Check for parking bans, delays, and closings here

First U.S. patient to undergo uterus transplant has organ removed

This is an archived article and the information in the article may be outdated. Please look at the time stamp on the story to see when it was last updated.

CLEVELAND–The first patient in the United States to receive a uterus transplant had to have the organ removed because of complications, the Cleveland Clinic announced Wednesday.

Lindsey, a 26-year-old mother of three adopted children who did not release her last name, received the new womb in a nine-hour operation last month, and appeared in public to announce the transplant on Monday.

“We are saddened to share that our patient, Lindsey, recently experienced a sudden complication that led to the removal of her transplanted uterus,” the Cleveland Clinic said.

The circumstances that led to the complication are under review.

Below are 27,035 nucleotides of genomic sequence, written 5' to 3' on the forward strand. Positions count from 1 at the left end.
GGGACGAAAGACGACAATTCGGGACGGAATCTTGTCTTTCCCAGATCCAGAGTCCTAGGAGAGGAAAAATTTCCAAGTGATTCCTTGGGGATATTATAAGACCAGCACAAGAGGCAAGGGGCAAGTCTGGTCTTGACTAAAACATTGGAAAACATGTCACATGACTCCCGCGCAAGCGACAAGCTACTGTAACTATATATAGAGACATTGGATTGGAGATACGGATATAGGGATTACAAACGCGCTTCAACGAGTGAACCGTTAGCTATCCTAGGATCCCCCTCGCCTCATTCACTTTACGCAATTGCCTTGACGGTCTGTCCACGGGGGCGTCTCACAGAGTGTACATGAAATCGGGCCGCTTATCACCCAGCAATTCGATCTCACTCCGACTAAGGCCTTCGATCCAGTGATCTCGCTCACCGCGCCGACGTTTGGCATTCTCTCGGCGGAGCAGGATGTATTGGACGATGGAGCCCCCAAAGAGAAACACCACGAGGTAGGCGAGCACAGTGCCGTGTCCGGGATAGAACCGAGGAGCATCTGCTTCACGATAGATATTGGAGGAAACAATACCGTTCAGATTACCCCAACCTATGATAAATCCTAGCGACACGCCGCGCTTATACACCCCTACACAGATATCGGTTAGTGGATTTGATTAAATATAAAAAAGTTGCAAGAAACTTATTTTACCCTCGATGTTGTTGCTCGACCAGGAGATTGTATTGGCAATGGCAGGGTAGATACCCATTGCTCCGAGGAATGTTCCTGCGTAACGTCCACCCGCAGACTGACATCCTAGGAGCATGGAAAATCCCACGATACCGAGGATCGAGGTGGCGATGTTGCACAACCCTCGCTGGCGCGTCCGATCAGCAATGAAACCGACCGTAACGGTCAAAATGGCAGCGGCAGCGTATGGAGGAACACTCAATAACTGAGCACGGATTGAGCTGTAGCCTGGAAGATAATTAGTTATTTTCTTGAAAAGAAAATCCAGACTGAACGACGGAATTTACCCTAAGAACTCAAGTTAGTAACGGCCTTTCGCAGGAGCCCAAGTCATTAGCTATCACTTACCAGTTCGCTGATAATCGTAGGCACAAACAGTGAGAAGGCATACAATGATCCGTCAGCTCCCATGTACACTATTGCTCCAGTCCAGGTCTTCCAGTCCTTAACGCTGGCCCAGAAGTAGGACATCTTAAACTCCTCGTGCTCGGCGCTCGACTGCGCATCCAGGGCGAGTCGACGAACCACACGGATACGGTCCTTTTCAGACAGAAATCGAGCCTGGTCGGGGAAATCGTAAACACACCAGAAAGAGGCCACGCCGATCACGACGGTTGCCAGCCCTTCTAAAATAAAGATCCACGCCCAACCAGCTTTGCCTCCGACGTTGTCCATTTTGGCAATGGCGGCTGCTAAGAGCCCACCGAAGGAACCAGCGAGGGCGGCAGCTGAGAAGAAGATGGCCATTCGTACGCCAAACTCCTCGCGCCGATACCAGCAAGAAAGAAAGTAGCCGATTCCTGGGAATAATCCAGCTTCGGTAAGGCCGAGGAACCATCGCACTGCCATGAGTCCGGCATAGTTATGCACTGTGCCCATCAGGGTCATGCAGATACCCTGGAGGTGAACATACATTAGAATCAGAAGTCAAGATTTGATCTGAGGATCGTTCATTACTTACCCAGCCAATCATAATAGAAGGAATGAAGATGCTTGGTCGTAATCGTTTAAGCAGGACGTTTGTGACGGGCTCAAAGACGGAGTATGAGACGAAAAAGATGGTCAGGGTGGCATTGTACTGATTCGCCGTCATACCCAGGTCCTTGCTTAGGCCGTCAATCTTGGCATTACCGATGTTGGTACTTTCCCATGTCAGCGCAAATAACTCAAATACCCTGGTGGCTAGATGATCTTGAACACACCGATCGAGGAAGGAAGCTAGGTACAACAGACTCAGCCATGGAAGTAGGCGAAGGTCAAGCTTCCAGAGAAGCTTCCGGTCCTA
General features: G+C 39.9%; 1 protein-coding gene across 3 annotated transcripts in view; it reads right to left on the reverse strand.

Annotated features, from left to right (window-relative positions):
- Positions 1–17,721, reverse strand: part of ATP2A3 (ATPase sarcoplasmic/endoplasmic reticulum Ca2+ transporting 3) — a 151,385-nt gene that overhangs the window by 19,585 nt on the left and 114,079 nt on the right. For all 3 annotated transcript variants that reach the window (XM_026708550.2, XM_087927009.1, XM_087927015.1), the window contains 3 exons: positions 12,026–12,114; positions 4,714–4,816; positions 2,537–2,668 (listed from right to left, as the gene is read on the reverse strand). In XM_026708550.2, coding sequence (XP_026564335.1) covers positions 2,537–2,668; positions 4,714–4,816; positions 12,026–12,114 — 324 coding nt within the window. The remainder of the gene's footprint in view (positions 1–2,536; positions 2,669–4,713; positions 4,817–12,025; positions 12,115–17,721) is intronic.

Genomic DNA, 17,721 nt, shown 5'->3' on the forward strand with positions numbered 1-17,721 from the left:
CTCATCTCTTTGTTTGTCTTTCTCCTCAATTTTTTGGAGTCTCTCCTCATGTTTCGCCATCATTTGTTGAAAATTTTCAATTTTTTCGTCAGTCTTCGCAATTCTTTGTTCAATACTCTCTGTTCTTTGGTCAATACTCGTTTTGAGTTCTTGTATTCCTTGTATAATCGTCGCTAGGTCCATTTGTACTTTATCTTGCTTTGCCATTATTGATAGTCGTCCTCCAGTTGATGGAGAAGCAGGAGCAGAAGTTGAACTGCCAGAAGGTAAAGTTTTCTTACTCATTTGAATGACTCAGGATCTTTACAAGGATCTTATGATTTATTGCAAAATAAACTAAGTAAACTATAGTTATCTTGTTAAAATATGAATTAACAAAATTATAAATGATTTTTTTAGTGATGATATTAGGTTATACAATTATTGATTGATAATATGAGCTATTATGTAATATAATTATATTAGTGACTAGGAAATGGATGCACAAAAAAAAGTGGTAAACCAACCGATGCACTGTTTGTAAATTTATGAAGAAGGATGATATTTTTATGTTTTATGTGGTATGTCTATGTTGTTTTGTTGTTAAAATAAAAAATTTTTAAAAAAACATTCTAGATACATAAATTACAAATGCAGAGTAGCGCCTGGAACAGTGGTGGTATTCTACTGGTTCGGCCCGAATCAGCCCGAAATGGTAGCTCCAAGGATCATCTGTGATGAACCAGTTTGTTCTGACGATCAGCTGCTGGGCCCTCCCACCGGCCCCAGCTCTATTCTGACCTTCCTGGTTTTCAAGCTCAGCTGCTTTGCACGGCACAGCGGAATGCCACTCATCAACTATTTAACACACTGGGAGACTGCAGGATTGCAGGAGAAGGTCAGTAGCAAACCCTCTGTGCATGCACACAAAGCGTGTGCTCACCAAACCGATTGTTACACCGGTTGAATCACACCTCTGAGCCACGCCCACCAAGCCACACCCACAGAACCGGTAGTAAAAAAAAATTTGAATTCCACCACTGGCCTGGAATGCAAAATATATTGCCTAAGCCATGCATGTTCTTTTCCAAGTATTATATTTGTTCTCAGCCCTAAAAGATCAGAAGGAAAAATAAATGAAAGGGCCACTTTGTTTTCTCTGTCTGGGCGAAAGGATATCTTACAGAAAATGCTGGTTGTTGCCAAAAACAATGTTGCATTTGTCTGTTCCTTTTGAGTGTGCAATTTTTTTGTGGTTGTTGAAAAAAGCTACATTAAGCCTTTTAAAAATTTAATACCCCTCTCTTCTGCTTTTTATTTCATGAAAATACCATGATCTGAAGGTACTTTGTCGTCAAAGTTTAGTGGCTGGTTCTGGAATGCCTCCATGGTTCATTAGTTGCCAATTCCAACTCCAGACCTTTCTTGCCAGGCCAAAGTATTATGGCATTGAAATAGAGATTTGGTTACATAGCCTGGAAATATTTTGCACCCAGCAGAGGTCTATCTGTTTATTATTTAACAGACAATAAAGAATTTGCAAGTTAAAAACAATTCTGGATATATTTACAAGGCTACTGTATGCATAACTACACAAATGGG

Lindsey has uterine factor infertility; she was born without a uterus but has normal ovaries that produce healthy eggs. She is not alone, according to Dr. Tommaso Falcone, chairman of the Cleveland Clinic’s transplant center and an Ob-Gyn surgeon. One in 5,000 women are born without uteruses.

Prior to receiving the uterus, Lindsey underwent in vitro fertilization so she and Blake could bank about six to 10 embryos. Doctors planned to wait at least a year before they considered transferring one of those embryos into Lindsey’s transplanted uterus.

Doctors in Sweden have performed the experimental procedure using living donors, in some cases relatives, in nine women since 2012. There have been five successful live births.

Dr. Ruth Farrell, a bioethicist at the Cleveland Clinic, said the team is limiting the clinical trial to deceased donors to minimize the risks associated with the process, citing some complications among living donors. Falcone added that the doctors are looking at ways to minimize donor risks and could possibly turn to living donors in the future.

Doctors said Lindsey’s donor was a healthy woman in her 30s. Falcone said the process of screening the donor and the donor organ is no different than for other organs, such as the heart or liver.

Notice: you are using an outdated browser. Microsoft does not recommend using IE as your default browser. Some features on this website, like video and images, might not work properly. For the best experience, please upgrade your browser.